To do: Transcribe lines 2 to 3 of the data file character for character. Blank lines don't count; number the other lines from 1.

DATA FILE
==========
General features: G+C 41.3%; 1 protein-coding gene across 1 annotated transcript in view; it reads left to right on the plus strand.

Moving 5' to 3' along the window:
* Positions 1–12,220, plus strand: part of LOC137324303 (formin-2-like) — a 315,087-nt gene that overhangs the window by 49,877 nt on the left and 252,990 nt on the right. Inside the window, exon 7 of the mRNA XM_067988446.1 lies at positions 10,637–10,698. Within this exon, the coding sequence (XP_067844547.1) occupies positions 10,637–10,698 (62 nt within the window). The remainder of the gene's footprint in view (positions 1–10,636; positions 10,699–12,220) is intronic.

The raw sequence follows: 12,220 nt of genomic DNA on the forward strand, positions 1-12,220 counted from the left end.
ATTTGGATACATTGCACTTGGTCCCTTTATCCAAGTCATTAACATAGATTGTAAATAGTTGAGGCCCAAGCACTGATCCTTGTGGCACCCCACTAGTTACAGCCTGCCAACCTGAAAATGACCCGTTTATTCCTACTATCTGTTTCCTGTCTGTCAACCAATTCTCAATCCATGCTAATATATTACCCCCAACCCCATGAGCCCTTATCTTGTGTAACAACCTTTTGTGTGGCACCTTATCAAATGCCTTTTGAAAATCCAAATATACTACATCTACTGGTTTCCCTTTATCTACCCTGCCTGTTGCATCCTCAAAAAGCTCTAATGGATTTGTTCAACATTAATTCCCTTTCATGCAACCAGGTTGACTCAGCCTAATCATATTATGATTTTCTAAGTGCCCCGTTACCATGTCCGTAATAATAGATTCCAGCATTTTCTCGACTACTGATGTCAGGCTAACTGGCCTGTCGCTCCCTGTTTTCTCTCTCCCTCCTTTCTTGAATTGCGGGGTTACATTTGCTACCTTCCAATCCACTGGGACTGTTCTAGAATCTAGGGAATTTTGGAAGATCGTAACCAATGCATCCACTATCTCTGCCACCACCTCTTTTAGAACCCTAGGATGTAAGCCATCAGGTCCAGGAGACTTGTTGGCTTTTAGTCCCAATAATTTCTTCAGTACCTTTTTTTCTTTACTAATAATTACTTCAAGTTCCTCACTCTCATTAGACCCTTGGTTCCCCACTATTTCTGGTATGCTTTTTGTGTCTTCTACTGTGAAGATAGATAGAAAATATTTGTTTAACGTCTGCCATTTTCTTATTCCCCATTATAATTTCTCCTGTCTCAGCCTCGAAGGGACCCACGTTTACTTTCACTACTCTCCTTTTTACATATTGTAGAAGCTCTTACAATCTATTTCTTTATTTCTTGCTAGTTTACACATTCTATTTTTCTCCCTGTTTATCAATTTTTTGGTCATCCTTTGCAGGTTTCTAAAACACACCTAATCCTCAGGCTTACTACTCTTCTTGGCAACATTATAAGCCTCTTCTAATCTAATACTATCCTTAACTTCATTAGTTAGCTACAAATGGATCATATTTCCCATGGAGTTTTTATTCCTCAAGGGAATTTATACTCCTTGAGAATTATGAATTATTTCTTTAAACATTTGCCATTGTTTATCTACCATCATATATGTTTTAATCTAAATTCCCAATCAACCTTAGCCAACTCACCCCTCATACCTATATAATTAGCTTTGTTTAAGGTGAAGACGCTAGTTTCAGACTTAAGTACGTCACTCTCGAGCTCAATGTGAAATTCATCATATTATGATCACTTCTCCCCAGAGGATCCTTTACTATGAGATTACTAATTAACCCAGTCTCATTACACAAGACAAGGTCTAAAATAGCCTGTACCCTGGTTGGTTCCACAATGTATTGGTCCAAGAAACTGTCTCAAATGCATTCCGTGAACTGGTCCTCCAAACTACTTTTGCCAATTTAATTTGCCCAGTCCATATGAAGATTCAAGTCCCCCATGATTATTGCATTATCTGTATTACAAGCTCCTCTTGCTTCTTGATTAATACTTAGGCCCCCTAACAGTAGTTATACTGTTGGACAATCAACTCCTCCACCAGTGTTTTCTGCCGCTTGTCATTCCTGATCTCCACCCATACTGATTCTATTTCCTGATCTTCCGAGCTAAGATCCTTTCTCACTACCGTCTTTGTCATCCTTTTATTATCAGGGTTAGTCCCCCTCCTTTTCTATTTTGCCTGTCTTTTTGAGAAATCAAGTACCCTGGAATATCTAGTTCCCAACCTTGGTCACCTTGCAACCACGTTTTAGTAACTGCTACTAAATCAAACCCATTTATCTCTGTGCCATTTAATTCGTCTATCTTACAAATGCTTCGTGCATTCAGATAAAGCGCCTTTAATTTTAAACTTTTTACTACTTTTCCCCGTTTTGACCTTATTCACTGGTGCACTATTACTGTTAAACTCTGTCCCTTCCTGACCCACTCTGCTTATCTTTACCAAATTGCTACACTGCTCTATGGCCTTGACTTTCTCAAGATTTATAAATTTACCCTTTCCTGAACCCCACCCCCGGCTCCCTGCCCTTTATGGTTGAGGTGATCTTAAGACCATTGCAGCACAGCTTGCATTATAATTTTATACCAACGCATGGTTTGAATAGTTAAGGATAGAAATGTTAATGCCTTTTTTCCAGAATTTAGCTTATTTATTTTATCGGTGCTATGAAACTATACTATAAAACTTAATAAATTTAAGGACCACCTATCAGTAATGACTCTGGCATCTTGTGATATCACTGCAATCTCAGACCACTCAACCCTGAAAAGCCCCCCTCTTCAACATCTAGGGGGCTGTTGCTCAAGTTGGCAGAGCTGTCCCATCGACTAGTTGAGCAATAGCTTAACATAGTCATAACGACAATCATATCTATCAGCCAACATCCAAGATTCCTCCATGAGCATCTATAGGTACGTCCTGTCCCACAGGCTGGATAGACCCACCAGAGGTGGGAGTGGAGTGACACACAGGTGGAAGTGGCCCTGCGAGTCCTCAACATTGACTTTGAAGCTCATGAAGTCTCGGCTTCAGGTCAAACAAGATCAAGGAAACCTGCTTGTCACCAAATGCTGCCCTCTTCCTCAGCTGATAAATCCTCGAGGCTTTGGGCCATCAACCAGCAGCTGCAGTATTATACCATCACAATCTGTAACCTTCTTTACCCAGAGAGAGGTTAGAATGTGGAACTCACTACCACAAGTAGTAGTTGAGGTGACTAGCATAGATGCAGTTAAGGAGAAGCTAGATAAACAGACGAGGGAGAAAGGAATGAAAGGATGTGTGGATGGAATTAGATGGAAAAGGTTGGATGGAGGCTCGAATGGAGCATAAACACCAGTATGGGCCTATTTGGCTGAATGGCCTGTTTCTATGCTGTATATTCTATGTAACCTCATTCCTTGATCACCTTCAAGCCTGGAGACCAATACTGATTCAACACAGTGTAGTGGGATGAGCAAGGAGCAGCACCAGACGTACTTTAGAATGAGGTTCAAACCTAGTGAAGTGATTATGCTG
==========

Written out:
Moving 5' to 3' along the window:
* Positions 1–12,220, plus strand: part of LOC137324303 (formin-2-like) — a 315,087-nt gene that overhangs the window by 49,877 nt on the left and 252,990 nt on the right. Inside the window, exon 7 of the mRNA XM_067988446.1 lies at positions 10,637–10,698. Within this exon, the coding sequence (XP_067844547.1) occupies positions 10,637–10,698 (62 nt within the window). The remainder of the gene's footprint in view (positions 1–10,636; positions 10,699–12,220) is intronic.